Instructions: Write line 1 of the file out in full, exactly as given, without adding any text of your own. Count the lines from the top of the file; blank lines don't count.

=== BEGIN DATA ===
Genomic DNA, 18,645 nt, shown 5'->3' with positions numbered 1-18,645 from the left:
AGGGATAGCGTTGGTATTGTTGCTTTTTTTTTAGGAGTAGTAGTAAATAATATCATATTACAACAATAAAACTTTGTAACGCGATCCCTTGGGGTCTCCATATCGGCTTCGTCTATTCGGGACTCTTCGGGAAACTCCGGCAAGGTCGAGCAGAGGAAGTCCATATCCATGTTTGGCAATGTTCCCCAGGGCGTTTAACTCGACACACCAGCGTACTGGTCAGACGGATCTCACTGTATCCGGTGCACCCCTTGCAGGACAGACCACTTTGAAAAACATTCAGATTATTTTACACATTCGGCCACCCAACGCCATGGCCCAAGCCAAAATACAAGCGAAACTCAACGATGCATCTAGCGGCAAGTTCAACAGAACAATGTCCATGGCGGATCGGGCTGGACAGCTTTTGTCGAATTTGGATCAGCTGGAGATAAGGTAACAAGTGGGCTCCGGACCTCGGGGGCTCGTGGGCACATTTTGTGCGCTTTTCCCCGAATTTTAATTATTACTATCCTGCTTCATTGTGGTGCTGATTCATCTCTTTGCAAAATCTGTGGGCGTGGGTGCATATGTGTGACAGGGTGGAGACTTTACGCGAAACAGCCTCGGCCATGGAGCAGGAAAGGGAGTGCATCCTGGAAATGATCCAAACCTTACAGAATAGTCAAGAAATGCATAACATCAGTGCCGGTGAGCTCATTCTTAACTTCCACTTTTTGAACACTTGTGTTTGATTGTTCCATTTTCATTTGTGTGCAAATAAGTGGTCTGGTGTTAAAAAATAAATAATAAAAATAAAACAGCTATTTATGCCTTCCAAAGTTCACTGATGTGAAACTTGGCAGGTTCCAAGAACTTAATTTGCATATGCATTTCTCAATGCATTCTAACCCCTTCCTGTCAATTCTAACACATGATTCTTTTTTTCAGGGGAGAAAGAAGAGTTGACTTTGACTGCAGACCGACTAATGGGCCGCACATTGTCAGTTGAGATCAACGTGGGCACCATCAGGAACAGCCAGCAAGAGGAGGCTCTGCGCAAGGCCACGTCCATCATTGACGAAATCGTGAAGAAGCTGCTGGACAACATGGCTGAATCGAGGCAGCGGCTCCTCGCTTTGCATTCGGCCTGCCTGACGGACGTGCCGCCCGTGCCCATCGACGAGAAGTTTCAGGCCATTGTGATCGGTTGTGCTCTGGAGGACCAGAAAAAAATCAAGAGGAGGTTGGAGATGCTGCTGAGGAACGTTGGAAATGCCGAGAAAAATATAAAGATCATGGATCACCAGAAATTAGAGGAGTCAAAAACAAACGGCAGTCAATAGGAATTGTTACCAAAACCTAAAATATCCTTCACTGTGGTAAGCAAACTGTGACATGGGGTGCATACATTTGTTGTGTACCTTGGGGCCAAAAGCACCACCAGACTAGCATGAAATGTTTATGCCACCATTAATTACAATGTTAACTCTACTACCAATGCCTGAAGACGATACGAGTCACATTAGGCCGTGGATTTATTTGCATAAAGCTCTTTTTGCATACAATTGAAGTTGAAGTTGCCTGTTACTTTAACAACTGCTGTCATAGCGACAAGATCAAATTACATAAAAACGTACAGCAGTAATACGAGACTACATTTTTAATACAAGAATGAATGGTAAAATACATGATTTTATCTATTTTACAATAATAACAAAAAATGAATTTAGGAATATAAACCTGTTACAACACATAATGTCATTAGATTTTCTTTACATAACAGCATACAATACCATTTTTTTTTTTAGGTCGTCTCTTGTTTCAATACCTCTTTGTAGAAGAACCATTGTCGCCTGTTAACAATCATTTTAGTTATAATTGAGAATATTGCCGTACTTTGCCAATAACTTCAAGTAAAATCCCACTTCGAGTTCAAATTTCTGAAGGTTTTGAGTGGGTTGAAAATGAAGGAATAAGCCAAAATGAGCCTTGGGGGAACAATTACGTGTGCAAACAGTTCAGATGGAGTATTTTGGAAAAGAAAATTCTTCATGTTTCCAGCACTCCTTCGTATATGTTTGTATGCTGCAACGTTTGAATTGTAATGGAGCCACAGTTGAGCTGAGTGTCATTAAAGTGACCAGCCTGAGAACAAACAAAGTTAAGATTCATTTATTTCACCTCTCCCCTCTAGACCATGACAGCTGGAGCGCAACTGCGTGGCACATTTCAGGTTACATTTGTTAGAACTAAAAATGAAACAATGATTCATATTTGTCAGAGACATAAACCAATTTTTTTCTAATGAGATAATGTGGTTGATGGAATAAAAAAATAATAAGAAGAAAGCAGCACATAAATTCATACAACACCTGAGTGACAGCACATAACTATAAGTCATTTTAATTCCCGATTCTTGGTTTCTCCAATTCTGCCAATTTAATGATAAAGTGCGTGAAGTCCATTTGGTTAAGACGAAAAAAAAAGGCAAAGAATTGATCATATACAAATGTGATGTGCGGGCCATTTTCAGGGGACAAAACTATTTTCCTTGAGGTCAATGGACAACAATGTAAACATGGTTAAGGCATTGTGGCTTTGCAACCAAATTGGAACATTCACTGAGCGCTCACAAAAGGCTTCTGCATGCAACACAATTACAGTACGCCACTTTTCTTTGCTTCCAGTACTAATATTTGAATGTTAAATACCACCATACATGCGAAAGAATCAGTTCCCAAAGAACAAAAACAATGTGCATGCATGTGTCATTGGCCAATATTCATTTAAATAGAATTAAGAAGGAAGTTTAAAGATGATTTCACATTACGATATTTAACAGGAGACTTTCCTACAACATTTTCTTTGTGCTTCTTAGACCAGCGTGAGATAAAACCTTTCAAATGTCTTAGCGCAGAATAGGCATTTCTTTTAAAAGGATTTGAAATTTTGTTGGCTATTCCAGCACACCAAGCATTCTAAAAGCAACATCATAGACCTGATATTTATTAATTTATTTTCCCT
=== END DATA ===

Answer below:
Genomic DNA, 18,645 nt, shown 5'->3' with positions numbered 1-18,645 from the left: